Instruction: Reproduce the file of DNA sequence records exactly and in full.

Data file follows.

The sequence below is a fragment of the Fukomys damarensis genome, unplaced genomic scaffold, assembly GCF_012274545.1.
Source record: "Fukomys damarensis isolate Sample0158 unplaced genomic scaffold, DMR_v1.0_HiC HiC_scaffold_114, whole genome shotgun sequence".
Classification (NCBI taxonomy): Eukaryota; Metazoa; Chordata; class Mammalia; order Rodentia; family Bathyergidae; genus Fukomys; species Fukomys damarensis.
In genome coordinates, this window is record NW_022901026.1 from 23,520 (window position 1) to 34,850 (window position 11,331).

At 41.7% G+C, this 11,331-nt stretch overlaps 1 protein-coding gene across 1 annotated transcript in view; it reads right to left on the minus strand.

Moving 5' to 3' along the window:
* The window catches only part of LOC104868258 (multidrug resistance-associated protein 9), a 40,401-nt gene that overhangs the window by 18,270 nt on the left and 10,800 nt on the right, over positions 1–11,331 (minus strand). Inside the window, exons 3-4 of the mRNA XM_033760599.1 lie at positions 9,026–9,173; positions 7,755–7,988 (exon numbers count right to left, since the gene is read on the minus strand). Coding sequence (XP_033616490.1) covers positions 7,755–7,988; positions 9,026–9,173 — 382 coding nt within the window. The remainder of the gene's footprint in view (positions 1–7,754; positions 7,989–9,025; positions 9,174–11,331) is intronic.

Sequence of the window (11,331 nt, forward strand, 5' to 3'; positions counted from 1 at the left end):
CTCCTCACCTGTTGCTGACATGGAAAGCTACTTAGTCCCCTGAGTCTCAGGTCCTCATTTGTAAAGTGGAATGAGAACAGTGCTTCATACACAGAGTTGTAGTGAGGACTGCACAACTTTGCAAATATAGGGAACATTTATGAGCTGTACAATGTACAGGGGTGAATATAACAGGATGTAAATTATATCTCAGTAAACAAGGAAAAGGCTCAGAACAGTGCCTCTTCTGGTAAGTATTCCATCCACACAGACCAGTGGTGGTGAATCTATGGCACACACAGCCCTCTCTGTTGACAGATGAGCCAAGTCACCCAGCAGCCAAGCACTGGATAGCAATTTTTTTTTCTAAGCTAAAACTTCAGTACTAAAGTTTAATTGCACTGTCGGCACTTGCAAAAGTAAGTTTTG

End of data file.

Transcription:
The sequence below is a fragment of the Fukomys damarensis genome, unplaced genomic scaffold, assembly GCF_012274545.1.
Source record: "Fukomys damarensis isolate Sample0158 unplaced genomic scaffold, DMR_v1.0_HiC HiC_scaffold_114, whole genome shotgun sequence".
Classification (NCBI taxonomy): Eukaryota; Metazoa; Chordata; class Mammalia; order Rodentia; family Bathyergidae; genus Fukomys; species Fukomys damarensis.
In genome coordinates, this window is record NW_022901026.1 from 23,520 (window position 1) to 34,850 (window position 11,331).

At 41.7% G+C, this 11,331-nt stretch overlaps 1 protein-coding gene across 1 annotated transcript in view; it reads right to left on the minus strand.

Moving 5' to 3' along the window:
* The window catches only part of LOC104868258 (multidrug resistance-associated protein 9), a 40,401-nt gene that overhangs the window by 18,270 nt on the left and 10,800 nt on the right, over positions 1–11,331 (minus strand). Inside the window, exons 3-4 of the mRNA XM_033760599.1 lie at positions 9,026–9,173; positions 7,755–7,988 (exon numbers count right to left, since the gene is read on the minus strand). Coding sequence (XP_033616490.1) covers positions 7,755–7,988; positions 9,026–9,173 — 382 coding nt within the window. The remainder of the gene's footprint in view (positions 1–7,754; positions 7,989–9,025; positions 9,174–11,331) is intronic.

Sequence of the window (11,331 nt, forward strand, 5' to 3'; positions counted from 1 at the left end):
CTCCTCACCTGTTGCTGACATGGAAAGCTACTTAGTCCCCTGAGTCTCAGGTCCTCATTTGTAAAGTGGAATGAGAACAGTGCTTCATACACAGAGTTGTAGTGAGGACTGCACAACTTTGCAAATATAGGGAACATTTATGAGCTGTACAATGTACAGGGGTGAATATAACAGGATGTAAATTATATCTCAGTAAACAAGGAAAAGGCTCAGAACAGTGCCTCTTCTGGTAAGTATTCCATCCACACAGACCAGTGGTGGTGAATCTATGGCACACACAGCCCTCTCTGTTGACAGATGAGCCAAGTCACCCAGCAGCCAAGCACTGGATAGCAATTTTTTTTTCTAAGCTAAAACTTCAGTACTAAAGTTTAATTGCACTGTCGGCACTTGCAAAAGTAAGTTTTG